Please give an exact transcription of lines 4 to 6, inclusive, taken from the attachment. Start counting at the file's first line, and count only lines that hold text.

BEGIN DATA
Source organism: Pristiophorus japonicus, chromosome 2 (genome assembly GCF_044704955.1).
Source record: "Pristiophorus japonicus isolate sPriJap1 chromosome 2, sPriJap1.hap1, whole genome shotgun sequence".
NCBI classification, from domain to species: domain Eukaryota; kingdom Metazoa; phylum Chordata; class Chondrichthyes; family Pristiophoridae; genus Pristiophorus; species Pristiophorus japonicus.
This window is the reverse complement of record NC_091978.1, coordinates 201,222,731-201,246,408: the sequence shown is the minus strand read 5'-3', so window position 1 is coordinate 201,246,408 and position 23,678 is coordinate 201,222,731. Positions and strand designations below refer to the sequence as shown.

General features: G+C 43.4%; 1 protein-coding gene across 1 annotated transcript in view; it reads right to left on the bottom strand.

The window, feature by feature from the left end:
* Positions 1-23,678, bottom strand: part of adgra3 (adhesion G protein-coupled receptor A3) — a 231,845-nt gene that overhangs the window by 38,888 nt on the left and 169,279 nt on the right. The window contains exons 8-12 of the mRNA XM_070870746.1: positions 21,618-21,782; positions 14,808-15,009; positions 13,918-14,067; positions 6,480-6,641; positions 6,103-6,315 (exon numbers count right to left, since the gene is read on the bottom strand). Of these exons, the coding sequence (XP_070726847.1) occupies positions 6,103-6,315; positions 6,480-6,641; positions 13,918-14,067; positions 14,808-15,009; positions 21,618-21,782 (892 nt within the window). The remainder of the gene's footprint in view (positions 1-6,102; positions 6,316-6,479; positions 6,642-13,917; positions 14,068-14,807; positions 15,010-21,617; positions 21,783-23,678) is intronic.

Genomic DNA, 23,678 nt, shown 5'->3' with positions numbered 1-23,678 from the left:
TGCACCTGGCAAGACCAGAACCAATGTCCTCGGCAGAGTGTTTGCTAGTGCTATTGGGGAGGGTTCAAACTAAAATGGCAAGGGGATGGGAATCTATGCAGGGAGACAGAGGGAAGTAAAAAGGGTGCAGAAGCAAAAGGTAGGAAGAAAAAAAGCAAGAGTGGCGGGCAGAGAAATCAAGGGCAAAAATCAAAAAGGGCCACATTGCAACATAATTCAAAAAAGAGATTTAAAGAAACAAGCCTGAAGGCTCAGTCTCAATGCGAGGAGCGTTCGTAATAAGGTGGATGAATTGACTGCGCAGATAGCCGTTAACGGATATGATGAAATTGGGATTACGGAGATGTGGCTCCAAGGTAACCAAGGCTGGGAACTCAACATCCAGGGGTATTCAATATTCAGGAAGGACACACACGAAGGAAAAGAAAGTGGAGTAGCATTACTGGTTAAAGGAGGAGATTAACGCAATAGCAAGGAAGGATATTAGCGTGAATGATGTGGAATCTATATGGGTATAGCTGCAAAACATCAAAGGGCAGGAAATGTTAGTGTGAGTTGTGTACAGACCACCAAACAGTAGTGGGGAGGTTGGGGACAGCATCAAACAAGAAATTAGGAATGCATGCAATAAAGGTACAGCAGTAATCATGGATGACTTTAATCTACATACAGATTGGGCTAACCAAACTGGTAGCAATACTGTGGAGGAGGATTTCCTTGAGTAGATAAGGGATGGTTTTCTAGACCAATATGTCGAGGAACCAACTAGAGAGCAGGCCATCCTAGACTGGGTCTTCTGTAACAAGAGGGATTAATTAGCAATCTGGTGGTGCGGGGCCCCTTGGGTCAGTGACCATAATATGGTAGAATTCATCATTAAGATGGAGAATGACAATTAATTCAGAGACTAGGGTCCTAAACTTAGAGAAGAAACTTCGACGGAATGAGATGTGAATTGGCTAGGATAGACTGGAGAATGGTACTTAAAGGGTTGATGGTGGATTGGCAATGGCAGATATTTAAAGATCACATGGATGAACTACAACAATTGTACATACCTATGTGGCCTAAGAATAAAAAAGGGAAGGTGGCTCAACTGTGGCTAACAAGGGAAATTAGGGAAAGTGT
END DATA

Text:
This window is the reverse complement of record NC_091978.1, coordinates 201,222,731-201,246,408: the sequence shown is the minus strand read 5'-3', so window position 1 is coordinate 201,246,408 and position 23,678 is coordinate 201,222,731. Positions and strand designations below refer to the sequence as shown.

General features: G+C 43.4%; 1 protein-coding gene across 1 annotated transcript in view; it reads right to left on the bottom strand.

The window, feature by feature from the left end: